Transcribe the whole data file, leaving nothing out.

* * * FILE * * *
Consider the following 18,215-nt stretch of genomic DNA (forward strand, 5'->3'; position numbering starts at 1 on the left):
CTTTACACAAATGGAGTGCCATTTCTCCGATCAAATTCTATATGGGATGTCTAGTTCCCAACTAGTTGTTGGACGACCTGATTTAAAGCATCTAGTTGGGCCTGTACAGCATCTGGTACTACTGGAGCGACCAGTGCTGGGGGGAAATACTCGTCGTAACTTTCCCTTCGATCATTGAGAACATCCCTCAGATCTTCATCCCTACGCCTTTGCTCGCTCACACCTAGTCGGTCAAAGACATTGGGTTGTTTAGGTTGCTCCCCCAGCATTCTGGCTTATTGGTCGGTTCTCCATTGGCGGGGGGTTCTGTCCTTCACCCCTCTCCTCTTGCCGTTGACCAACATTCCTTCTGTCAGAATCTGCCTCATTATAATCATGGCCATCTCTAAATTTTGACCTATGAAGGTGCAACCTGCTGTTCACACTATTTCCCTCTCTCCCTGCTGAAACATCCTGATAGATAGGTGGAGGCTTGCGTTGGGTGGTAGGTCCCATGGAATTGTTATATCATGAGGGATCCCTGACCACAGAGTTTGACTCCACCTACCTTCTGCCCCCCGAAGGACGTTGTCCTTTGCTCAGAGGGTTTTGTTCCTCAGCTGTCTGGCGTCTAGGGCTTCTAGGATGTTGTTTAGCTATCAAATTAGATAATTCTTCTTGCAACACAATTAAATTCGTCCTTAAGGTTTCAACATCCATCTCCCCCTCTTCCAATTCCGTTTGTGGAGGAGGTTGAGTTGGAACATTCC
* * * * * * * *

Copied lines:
Consider the following 18,215-nt stretch of genomic DNA (forward strand, 5'->3'; position numbering starts at 1 on the left):
CTTTACACAAATGGAGTGCCATTTCTCCGATCAAATTCTATATGGGATGTCTAGTTCCCAACTAGTTGTTGGACGACCTGATTTAAAGCATCTAGTTGGGCCTGTACAGCATCTGGTACTACTGGAGCGACCAGTGCTGGGGGGAAATACTCGTCGTAACTTTCCCTTCGATCATTGAGAACATCCCTCAGATCTTCATCCCTACGCCTTTGCTCGCTCACACCTAGTCGGTCAAAGACATTGGGTTGTTTAGGTTGCTCCCCCAGCATTCTGGCTTATTGGTCGGTTCTCCATTGGCGGGGGGTTCTGTCCTTCACCCCTCTCCTCTTGCCGTTGACCAACATTCCTTCTGTCAGAATCTGCCTCATTATAATCATGGCCATCTCTAAATTTTGACCTATGAAGGTGCAACCTGCTGTTCACACTATTTCCCTCTCTCCCTGCTGAAACATCCTGATAGATAGGTGGAGGCTTGCGTTGGGTGGTAGGTCCCATGGAATTGTTATATCATGAGGGATCCCTGACCACAGAGTTTGACTCCACCTACCTTCTGCCCCCCGAAGGACGTTGTCCTTTGCTCAGAGGGTTTTGTTCCTCAGCTGTCTGGCGTCTAGGGCTTCTAGGATGTTGTTTAGCTATCAAATTAGATAATTCTTCTTGCAACACAATTAAATTCGTCCTTAAGGTTTCAACATCCATCTCCCCCTCTTCCAATTCCGTTTGTGGAGGAGGTTGAGTTGGAACATTCC